Krishna P. Singh Center for Nanotechnology at University of Pennsylvania.

Krishna P. Singh Center for Nanotechnology at University of Pennsylvania.

The building is littered with brightly-colored terraces for meetings and studying.

The building is littered with brightly-colored terraces for meetings and studying.

The Singh Center is not your grandmother’s research lab. The $80-million nanotechnology center, located on the University of Pennsylvania campus, will appeal to science geeks and architecture fans alike. During the design stage, architects consulted with engineers to measure the precise specifications for the labs inside. During construction, the Dean of Engineering was often seen standing outside with a stopwatch, measuring the length of time that pedestrians spent admiring the exterior.

Nanotechnology is the process of manipulating matter on an atomic and molecular scale. Researchers have used nanotechnology to improve everything from medicine to tennis balls, and the potential applications are endless.

An electron microscope housed in the building’s basement.

An electron microscope housed in the building’s basement.

The Singh Center houses laboratories for studying and engineering these very small structures. It is one of a few buildings in the country that boasts multiple electron microscopes, each performing a different and complementary function – an all-in-one nanotechnology wonderland.

The nucleus of the building is a small room that houses an extremely sensitive electron microscope, where engineers can study the movements of individual atoms under water. The entire structure was designed around the room’s precise coordinates. University Architect David Hollenberg told the Pennsylvania Gazette that the room is  “the core out of which everything else spirals… if this were a Gothic cathedral, this is where the saint’s bones would be.”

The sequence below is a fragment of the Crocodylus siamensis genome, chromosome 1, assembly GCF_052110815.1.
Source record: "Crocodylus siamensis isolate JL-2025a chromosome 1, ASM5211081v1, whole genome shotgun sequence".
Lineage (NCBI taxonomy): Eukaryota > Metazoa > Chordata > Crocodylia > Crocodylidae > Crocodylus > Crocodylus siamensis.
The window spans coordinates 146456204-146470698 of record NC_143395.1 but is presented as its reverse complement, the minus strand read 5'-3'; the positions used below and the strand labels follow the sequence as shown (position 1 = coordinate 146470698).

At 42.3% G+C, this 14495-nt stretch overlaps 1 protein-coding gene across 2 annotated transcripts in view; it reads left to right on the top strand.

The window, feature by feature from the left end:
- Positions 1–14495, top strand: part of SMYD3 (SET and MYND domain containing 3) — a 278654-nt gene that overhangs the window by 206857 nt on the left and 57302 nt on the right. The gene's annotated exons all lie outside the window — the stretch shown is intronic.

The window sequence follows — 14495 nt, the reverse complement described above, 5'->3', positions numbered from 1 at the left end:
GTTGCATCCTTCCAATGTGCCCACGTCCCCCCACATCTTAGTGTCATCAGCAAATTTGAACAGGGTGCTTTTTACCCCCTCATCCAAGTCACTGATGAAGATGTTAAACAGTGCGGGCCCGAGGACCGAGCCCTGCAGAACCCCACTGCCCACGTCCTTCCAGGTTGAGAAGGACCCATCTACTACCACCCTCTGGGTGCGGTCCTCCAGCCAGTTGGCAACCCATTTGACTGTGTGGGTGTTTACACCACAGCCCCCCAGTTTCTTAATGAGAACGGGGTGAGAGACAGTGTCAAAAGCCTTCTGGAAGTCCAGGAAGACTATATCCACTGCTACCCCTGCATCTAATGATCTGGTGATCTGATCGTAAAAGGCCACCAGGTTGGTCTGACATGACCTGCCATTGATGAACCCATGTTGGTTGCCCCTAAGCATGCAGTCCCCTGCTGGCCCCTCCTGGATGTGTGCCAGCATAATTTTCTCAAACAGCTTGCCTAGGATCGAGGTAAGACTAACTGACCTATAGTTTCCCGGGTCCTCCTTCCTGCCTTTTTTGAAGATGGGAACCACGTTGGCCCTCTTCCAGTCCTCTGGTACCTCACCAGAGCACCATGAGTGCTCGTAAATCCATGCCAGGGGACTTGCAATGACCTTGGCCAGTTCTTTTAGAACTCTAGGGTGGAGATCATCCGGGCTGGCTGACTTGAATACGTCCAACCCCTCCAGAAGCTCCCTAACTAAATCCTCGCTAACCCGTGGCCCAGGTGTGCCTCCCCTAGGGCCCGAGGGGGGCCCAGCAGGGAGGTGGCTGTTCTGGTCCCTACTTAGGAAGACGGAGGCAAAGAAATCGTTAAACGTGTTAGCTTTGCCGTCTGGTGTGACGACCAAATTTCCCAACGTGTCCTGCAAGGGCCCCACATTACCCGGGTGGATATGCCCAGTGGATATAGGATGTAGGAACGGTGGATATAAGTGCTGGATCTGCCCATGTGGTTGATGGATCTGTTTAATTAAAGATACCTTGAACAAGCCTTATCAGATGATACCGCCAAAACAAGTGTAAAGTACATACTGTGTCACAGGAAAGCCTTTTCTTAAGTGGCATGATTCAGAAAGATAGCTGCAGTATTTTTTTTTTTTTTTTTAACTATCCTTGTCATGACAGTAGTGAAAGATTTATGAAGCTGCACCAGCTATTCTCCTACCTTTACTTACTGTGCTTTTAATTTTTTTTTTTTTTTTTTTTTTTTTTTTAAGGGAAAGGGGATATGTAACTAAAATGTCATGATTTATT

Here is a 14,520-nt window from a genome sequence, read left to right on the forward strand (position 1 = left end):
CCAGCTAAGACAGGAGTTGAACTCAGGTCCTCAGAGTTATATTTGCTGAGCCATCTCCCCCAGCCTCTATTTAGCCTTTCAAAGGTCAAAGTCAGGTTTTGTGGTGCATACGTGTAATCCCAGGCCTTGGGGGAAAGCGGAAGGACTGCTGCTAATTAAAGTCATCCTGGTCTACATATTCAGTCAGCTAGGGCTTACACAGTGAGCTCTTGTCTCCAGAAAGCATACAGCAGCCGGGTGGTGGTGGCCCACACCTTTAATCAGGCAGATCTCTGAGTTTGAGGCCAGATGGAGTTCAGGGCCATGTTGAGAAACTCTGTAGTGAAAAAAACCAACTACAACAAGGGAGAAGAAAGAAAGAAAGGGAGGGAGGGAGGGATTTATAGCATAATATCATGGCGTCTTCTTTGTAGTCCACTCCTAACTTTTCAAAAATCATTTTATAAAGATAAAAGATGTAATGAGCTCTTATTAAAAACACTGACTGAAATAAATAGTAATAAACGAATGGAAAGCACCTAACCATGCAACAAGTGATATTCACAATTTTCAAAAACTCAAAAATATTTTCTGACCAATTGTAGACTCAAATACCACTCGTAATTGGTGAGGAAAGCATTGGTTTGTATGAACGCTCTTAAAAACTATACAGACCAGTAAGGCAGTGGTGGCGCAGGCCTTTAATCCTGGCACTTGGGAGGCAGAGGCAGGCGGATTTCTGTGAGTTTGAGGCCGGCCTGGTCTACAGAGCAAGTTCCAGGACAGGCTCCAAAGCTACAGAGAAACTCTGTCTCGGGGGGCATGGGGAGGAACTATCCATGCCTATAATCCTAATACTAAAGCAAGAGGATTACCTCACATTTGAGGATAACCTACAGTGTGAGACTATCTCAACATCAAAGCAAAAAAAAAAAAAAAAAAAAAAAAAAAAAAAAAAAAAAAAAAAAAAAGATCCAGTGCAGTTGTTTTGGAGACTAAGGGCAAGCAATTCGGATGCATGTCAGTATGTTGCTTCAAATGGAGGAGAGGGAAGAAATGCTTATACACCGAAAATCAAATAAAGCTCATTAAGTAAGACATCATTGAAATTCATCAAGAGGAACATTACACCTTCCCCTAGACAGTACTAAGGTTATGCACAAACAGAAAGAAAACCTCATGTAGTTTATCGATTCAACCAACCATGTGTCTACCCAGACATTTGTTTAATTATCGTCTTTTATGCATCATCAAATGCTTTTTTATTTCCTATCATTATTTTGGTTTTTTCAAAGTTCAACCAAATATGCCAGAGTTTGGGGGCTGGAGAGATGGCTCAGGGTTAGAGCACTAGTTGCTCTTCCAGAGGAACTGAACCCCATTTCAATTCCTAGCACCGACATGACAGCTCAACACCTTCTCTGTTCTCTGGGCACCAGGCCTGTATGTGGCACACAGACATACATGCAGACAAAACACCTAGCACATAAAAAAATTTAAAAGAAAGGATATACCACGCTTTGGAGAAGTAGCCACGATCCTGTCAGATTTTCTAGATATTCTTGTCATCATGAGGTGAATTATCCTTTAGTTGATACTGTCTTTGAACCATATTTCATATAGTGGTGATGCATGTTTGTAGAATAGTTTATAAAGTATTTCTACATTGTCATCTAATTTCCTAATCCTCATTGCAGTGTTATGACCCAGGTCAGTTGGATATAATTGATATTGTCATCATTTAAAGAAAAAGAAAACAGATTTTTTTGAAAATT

The Singh Center distinguishes itself from other engineering buildings with its stunning and ultramodern design. The public face of the building is a transparent glass structure that allows passersby to peer inside. A cantilevered section that juts out the side creates an illusion of weightlessness that makes pedestrians below catch their breath.

The open corridors encourage interaction.

The open corridors encourage interaction.

Inside the building, extensive public spaces provide a place for scientists and students to study, relax or exchange notes. The Philadelphia Inquirer referred to the open terraces as “nightclub-like lounges.”

Overall, the Singh Center has an exuberant atmosphere, bringing the light from outdoors inside and displaying a glowing interior at night.

It was a pleasure to finally get an up-close view of this architectural marvel, and to learn about the daily miracles that occur inside. The Singh Center will change our idea of what a laboratory can look like, fitting for a field of study that is changing the way we interact with the world we live in.

The SingCenter sits on the former site of a windowless engineering building and a parking lot.

The SingCenter sits on the former site of a windowless engineering building and a parking lot.

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